< pleasure to see a project complete,
especially when you had to overcome
problems to get it to that stage.
One of the biggest highlights of my
career came from working on the roof
of a famous lady’s house in Notting
Hill. Two years after I’d completed the
job, I ran into her in the street and she
recognised me. She explained that there
was a roof on the other side of the house
that she was having problems with. I
fi xed her roof and she was so happy with
my work that she recommended me to a
neighbour and someone else too.
From bumping into her, I ended up
taking on a chain of different projects.
One thing I really loved about roofi ng
was building relationships with people
through good work. It was lovely to be
“One thing I really loved
about roofi ng was building
relationships with people
through good work. It was
lovely to be remembered
and recommended for the
quality of my workmanship”
Nowadays no one wants to pay anyone
a decent wage until they’re trained, and
people can’t train if they can’t afford to
live on the wages that are being offered.
It’s a real vicious circle that needs to
be addressed. I hope that in time this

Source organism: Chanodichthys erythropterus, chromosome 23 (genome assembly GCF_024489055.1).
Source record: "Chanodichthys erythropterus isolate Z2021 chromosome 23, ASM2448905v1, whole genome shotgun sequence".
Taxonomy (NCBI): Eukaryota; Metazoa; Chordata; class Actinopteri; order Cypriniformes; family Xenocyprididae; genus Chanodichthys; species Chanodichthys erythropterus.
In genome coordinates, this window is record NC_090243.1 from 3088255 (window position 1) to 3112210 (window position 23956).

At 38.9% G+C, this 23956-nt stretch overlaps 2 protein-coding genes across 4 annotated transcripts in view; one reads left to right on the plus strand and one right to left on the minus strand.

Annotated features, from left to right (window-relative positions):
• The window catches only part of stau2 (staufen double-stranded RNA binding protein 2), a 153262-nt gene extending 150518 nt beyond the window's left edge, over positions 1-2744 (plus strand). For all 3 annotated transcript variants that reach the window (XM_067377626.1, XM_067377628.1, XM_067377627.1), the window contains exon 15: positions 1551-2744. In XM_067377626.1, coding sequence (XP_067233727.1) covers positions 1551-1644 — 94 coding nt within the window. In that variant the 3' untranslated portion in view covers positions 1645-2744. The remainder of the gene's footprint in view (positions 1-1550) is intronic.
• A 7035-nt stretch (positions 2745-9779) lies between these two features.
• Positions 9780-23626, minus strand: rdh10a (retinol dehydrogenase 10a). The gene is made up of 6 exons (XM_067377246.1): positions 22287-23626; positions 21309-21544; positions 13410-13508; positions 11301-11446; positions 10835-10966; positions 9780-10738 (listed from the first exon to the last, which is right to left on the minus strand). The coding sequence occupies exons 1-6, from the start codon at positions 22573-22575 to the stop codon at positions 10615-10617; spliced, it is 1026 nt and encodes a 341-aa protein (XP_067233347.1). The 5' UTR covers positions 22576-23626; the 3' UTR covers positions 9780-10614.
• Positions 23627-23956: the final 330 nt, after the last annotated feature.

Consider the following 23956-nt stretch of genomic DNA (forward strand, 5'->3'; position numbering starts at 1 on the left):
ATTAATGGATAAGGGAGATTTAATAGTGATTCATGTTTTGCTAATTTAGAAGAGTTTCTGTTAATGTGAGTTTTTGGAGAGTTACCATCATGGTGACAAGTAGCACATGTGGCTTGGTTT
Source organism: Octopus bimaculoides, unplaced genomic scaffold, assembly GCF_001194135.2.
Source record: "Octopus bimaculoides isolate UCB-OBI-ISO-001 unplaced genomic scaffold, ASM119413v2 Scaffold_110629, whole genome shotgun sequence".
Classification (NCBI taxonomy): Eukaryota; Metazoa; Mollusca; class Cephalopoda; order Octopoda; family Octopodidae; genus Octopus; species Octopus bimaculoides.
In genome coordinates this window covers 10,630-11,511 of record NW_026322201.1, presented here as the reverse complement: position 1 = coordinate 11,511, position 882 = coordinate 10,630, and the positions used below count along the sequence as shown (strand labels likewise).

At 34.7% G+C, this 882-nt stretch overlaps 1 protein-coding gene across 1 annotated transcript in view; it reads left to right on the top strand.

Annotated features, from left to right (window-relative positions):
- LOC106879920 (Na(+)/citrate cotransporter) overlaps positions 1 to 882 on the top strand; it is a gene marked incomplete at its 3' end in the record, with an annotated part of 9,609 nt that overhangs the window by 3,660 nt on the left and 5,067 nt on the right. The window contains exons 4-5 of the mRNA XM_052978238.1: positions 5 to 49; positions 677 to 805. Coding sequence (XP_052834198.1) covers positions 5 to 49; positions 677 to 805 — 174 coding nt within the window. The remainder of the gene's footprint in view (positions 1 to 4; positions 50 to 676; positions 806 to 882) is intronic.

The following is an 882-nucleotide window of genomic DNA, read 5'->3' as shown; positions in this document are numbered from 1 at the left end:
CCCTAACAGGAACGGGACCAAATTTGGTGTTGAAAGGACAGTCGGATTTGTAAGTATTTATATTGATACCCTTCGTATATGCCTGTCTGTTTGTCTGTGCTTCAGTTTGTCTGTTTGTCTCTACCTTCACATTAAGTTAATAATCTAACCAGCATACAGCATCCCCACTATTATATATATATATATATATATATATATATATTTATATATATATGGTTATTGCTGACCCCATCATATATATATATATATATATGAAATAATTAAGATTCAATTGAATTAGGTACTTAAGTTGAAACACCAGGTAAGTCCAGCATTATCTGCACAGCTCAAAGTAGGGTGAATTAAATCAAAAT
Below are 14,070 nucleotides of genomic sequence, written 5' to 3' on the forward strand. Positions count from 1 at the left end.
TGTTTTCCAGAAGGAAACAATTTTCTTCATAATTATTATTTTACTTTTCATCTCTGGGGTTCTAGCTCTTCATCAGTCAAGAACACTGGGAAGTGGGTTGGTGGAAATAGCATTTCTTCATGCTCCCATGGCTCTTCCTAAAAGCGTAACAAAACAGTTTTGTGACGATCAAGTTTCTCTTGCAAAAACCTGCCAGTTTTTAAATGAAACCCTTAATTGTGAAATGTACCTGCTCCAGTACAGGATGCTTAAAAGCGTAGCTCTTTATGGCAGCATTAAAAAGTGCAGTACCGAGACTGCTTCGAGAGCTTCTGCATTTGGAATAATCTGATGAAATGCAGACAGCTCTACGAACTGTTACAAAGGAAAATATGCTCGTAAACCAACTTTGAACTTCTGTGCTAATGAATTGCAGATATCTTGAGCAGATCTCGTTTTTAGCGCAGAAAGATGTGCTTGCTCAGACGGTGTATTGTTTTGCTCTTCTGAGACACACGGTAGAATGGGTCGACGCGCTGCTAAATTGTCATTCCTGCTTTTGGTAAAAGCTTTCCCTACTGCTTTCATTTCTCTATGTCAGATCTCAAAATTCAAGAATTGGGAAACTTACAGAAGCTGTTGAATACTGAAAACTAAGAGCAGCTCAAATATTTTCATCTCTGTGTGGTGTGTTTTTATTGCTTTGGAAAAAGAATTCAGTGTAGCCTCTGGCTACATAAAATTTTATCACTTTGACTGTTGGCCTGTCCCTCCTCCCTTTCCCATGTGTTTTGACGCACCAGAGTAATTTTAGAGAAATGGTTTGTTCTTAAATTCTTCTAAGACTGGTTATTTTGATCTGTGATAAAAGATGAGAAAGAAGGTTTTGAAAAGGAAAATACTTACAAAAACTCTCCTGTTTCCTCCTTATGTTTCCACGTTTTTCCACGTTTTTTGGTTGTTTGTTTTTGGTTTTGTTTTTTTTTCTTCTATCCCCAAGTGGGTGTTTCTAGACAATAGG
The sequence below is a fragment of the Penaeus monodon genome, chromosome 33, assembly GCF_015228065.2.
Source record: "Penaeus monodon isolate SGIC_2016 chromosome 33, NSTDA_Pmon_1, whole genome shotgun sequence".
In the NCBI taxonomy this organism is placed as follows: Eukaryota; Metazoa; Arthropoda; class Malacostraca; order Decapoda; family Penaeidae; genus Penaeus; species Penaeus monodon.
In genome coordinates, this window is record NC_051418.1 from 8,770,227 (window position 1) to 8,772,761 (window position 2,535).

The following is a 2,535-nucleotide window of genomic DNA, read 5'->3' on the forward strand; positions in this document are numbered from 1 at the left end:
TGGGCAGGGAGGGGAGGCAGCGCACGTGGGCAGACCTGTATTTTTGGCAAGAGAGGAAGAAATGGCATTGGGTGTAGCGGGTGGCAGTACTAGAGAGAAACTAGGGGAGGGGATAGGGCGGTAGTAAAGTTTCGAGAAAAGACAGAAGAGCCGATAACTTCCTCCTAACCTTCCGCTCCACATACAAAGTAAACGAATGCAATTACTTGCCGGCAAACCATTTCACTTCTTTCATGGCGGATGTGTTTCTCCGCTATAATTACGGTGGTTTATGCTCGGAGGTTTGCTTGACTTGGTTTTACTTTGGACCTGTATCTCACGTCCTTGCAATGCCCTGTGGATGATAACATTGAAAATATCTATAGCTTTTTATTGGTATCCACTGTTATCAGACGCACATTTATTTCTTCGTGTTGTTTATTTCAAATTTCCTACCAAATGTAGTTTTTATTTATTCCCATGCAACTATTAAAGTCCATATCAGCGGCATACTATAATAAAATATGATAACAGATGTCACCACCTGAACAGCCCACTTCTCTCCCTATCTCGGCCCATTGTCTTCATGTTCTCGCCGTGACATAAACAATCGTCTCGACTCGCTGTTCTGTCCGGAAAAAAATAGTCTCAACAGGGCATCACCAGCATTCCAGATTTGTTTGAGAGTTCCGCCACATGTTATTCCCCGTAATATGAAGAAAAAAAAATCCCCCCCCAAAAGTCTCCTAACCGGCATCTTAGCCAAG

changes so that roofi ng becomes a more
accessible and desirable career.
To those of you just starting out in
roofi ng, learn the game and keep at it!
It may be diffi cult to start with, but it
pays off to train in the long run. Once
qualifi ed you’ll receive a good wage –
on mine I’ve always been able to afford
the lifestyle I want. It’s a good, secure
career to have, as buildings are always
going to need roofs and so there will
always be a need for roofers. Plus, you’ll
be part of a rewarding profession – one
that I well and truly have loved for my
entire working life!
w gbr.sarnafi l.sika.com/en/new-builds.html
remembered and recommended for the
quality of my workmanship.
Quality workmanship always needs to
be upheld in the industry, and in order
to do that the necessary skills must be
passed on to the next generation.
Something that really has struck me
in recent years is a lack of young roofers.
It seems the industry is failing to attract
youngsters, and I’m not surprised given
the low wages of apprenticeships these
days. This is a far cry from when I fi rst
started as a roofer on £10 a week.
It might sound like pocket money
now, but it was a really high wage at the
time – almost double the amount my
peers were being paid.
fi eld manager
at Sika Roofi ng
who is being
with the fi rst
Sarnafi l trained
in the UK
certifi cate by
and Ted’s boss
HD - The
HD boards are
the surface of
70 www.rcimag.co.uk July 2018